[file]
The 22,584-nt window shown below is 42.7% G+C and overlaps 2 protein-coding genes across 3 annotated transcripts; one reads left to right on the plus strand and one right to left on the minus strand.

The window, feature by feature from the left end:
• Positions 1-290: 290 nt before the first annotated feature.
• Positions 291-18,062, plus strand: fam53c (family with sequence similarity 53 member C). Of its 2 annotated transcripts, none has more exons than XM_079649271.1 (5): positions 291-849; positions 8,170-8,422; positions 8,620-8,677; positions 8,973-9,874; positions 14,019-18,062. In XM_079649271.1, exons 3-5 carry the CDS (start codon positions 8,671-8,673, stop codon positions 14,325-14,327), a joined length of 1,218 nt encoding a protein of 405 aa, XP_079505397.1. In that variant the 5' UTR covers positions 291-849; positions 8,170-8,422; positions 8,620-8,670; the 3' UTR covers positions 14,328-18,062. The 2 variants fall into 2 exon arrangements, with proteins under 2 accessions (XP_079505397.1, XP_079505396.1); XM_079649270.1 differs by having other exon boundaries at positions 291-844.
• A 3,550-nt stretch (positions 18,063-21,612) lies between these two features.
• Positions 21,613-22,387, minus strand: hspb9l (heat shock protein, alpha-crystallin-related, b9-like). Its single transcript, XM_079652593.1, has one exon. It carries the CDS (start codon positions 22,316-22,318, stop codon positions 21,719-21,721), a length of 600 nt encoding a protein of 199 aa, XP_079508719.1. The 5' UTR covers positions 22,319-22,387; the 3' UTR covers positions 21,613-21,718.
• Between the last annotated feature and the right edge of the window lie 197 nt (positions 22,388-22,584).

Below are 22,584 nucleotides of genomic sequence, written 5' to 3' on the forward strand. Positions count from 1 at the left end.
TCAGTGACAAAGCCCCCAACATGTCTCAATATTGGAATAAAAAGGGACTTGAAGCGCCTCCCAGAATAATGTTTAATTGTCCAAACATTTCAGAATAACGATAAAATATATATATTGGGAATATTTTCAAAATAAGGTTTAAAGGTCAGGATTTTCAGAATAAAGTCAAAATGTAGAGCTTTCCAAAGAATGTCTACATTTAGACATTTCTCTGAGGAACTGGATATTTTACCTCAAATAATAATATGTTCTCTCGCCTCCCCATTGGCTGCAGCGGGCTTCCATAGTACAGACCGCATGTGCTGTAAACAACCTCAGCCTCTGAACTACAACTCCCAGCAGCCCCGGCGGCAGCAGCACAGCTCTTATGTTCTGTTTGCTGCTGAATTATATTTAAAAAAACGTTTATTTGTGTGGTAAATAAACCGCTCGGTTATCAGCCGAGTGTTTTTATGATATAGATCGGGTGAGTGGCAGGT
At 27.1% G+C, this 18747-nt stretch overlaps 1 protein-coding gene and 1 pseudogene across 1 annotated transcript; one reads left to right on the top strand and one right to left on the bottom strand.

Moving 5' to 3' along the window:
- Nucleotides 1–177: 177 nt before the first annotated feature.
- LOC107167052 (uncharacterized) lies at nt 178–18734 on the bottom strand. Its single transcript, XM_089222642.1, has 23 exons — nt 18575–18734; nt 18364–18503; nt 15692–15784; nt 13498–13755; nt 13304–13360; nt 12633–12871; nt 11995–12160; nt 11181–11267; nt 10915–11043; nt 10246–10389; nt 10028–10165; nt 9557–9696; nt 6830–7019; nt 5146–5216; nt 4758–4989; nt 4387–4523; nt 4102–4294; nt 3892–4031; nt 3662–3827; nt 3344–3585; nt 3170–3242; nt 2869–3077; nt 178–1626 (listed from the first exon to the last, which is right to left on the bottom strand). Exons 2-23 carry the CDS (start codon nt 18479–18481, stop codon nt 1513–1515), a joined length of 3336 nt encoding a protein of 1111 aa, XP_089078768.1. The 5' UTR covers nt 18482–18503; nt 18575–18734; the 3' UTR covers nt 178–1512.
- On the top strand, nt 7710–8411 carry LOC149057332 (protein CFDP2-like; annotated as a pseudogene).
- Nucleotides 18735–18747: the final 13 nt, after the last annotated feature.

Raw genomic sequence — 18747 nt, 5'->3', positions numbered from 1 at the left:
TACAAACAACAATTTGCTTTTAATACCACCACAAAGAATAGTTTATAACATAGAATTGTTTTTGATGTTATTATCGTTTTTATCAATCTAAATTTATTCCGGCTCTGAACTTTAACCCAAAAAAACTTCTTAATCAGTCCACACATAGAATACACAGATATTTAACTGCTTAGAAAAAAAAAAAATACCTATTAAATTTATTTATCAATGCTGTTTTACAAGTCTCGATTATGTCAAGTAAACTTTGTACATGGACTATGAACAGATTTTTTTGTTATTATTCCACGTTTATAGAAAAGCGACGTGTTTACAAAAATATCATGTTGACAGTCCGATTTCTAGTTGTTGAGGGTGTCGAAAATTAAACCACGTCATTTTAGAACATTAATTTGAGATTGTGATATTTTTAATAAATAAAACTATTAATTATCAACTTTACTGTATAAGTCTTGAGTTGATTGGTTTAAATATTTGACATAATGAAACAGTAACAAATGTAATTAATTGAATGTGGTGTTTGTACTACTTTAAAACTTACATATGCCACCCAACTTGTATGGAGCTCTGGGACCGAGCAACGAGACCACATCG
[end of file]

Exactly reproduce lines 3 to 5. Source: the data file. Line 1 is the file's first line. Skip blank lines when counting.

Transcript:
• Positions 1-290: 290 nt before the first annotated feature.
• Positions 291-18,062, plus strand: fam53c (family with sequence similarity 53 member C). Of its 2 annotated transcripts, none has more exons than XM_079649271.1 (5): positions 291-849; positions 8,170-8,422; positions 8,620-8,677; positions 8,973-9,874; positions 14,019-18,062. In XM_079649271.1, exons 3-5 carry the CDS (start codon positions 8,671-8,673, stop codon positions 14,325-14,327), a joined length of 1,218 nt encoding a protein of 405 aa, XP_079505397.1. In that variant the 5' UTR covers positions 291-849; positions 8,170-8,422; positions 8,620-8,670; the 3' UTR covers positions 14,328-18,062. The 2 variants fall into 2 exon arrangements, with proteins under 2 accessions (XP_079505397.1, XP_079505396.1); XM_079649270.1 differs by having other exon boundaries at positions 291-844.
• A 3,550-nt stretch (positions 18,063-21,612) lies between these two features.